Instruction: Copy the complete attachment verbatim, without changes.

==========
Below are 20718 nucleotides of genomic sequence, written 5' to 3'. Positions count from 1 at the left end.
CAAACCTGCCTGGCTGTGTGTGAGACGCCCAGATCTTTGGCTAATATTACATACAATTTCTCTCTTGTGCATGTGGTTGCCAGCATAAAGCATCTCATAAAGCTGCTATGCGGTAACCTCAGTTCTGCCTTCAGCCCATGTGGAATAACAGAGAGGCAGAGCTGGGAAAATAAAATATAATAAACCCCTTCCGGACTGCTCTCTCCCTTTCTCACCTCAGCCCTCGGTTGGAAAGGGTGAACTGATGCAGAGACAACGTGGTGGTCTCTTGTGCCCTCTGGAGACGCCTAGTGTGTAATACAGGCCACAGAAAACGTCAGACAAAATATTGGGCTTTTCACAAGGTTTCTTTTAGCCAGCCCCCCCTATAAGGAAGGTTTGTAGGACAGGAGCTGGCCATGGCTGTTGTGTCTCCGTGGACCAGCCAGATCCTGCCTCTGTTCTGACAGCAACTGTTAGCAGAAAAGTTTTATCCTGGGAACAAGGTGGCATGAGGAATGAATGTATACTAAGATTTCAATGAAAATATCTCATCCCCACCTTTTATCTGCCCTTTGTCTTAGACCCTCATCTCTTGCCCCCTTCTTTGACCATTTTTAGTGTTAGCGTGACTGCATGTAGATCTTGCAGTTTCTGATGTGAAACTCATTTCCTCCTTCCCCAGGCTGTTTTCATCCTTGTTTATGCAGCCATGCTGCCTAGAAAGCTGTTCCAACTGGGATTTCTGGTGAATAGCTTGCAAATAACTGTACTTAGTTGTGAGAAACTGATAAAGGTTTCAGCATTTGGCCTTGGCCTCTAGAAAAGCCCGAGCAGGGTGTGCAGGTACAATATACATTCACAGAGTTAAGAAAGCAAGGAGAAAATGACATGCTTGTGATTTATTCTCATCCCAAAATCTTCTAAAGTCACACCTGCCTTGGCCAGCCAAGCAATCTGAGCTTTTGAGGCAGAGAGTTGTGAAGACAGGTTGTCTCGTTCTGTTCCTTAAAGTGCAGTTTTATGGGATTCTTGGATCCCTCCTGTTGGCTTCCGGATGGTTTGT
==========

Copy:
Below are 20718 nucleotides of genomic sequence, written 5' to 3'. Positions count from 1 at the left end.
CAAACCTGCCTGGCTGTGTGTGAGACGCCCAGATCTTTGGCTAATATTACATACAATTTCTCTCTTGTGCATGTGGTTGCCAGCATAAAGCATCTCATAAAGCTGCTATGCGGTAACCTCAGTTCTGCCTTCAGCCCATGTGGAATAACAGAGAGGCAGAGCTGGGAAAATAAAATATAATAAACCCCTTCCGGACTGCTCTCTCCCTTTCTCACCTCAGCCCTCGGTTGGAAAGGGTGAACTGATGCAGAGACAACGTGGTGGTCTCTTGTGCCCTCTGGAGACGCCTAGTGTGTAATACAGGCCACAGAAAACGTCAGACAAAATATTGGGCTTTTCACAAGGTTTCTTTTAGCCAGCCCCCCCTATAAGGAAGGTTTGTAGGACAGGAGCTGGCCATGGCTGTTGTGTCTCCGTGGACCAGCCAGATCCTGCCTCTGTTCTGACAGCAACTGTTAGCAGAAAAGTTTTATCCTGGGAACAAGGTGGCATGAGGAATGAATGTATACTAAGATTTCAATGAAAATATCTCATCCCCACCTTTTATCTGCCCTTTGTCTTAGACCCTCATCTCTTGCCCCCTTCTTTGACCATTTTTAGTGTTAGCGTGACTGCATGTAGATCTTGCAGTTTCTGATGTGAAACTCATTTCCTCCTTCCCCAGGCTGTTTTCATCCTTGTTTATGCAGCCATGCTGCCTAGAAAGCTGTTCCAACTGGGATTTCTGGTGAATAGCTTGCAAATAACTGTACTTAGTTGTGAGAAACTGATAAAGGTTTCAGCATTTGGCCTTGGCCTCTAGAAAAGCCCGAGCAGGGTGTGCAGGTACAATATACATTCACAGAGTTAAGAAAGCAAGGAGAAAATGACATGCTTGTGATTTATTCTCATCCCAAAATCTTCTAAAGTCACACCTGCCTTGGCCAGCCAAGCAATCTGAGCTTTTGAGGCAGAGAGTTGTGAAGACAGGTTGTCTCGTTCTGTTCCTTAAAGTGCAGTTTTATGGGATTCTTGGATCCCTCCTGTTGGCTTCCGGATGGTTTGT